You want to do this in a sensitive way that makes clients feel cared for, not rejected or abandoned. By suggesting these alternatives, and limiting the impact of their emotions on your own schedule, I think you’ll feel more whole-heartedly available to them when you are willing to be consulted.
In the meantime, don’t feel the slightest bit guilty about being unable to cope with their intense neediness. Your reaction is perfectly natural. In fact, the very reason why psychotherapists like me so often burn out is because we forget to practice healthy life balance and self-care.
My client’s fianc? has been so unnerved by the terrorist attacks and the prospect of war that he’s asked her to liquidate her investments so they can buy land in Canada, build a cabin, and live self-sufficiently. She’s deeply in love with him and feels she should go along with this. I think it could be a huge financial mistake. How far should I go in making my opinion felt? Don’t be surprised if your client doesn’t seem like her usually sensible self. Being in love is an altered state like a trance in which one’s own personality and values may be subsumed for the sake of the love relationship.
I think your approach should be to honor her commitment to this relationship, while encouraging her to step back and assess her goals. Point out the importance of basing a marriage on mutual respect, with enough space for both individuals to live out their desire for a meaningful life. Is she really sure this kind of lifestyle is right for her, or is she surrendering her own needs to her fianc?’s fears?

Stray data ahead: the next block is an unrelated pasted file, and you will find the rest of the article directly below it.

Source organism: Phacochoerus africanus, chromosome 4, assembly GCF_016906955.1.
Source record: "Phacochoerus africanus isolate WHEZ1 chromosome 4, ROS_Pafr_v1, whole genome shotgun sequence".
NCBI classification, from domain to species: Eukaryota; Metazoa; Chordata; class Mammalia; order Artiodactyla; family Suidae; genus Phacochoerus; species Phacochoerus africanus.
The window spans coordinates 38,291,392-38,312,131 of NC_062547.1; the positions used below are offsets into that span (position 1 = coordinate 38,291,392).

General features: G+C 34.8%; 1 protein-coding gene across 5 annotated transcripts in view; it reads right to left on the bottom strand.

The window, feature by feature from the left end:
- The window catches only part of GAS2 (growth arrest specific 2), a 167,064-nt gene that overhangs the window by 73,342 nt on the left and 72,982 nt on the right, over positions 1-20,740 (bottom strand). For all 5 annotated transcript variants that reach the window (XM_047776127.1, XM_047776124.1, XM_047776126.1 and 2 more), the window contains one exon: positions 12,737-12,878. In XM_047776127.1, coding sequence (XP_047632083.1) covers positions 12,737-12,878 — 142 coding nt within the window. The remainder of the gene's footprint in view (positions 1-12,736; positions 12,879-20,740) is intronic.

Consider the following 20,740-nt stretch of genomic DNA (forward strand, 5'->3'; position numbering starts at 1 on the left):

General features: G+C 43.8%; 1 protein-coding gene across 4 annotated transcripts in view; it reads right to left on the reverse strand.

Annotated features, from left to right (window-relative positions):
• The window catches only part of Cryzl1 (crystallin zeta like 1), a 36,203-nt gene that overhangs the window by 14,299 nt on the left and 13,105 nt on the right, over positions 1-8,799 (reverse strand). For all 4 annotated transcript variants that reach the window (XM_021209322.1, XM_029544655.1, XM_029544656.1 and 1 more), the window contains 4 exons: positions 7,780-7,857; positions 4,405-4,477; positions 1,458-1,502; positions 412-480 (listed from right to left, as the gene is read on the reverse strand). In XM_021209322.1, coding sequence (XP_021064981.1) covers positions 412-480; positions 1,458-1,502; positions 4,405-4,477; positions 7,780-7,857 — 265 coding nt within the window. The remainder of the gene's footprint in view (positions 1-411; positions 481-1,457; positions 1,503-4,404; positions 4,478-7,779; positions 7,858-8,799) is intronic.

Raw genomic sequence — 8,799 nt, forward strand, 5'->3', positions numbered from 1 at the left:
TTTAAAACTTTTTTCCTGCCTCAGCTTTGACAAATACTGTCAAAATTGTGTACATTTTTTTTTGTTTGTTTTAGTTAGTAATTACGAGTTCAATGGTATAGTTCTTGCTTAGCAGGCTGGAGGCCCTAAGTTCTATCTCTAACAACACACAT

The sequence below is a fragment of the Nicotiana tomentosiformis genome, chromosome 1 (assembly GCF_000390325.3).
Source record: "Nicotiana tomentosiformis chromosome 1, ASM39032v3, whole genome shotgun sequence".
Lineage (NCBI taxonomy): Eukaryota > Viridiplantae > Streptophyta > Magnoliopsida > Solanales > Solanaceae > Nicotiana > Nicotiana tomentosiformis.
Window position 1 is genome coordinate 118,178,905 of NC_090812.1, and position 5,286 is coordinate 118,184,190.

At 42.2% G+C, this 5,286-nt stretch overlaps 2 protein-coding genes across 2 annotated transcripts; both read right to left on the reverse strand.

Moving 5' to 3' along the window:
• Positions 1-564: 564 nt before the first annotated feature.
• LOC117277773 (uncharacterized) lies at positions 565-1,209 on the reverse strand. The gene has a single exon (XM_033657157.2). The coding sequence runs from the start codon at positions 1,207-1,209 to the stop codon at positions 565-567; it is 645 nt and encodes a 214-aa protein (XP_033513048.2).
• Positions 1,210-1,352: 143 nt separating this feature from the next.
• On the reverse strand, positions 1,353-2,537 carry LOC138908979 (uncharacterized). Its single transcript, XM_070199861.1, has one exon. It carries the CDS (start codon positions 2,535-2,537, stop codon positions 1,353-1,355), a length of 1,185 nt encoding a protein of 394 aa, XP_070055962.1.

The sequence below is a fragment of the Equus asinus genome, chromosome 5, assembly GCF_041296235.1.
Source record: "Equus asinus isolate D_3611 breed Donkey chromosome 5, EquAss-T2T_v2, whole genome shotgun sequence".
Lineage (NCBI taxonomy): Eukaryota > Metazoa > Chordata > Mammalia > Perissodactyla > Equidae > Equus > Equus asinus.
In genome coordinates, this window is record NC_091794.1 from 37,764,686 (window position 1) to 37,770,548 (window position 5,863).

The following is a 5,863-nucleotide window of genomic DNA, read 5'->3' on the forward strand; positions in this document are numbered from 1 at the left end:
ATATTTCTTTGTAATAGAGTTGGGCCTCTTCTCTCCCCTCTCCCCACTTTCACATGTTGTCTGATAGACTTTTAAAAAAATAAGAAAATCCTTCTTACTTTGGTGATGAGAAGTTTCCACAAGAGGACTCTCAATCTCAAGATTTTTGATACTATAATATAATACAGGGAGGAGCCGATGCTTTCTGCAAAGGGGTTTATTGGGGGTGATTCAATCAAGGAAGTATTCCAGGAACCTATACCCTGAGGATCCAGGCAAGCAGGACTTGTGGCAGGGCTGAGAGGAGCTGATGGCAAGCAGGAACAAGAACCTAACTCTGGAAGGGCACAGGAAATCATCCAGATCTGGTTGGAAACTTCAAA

If you are willing and she agrees, you might ask him to join the two of you to discuss the action he is contemplating. See if you can empathize with his fears and stresses, while reminding him that many other people feel equally worried and even panicky. Don’t reject outright his idea of moving to a cabin in the woods (this crisis, after all, may be a long-awaited opportunity to make a major change in his life), but do counsel him to consider all the options calmly and rationally. See if you can lead him into a less drastic long-term strategy for himself and his fianc?e.
If he’s still determined to head for the hills, get together with your client by herself and help her understand the risks of losing her nest egg. What if she and her husband find that this lifestyle isn’t quite what they expected? Or what if something happens to him, leaving her alone? You might suggest that she set aside her portfolio (perhaps in a revocable trust) while she tries on this new life to see if it works for her. By making it possible for her to return to a more traditional lifestyle if she wishes, you could be giving her a gift of incalculable value.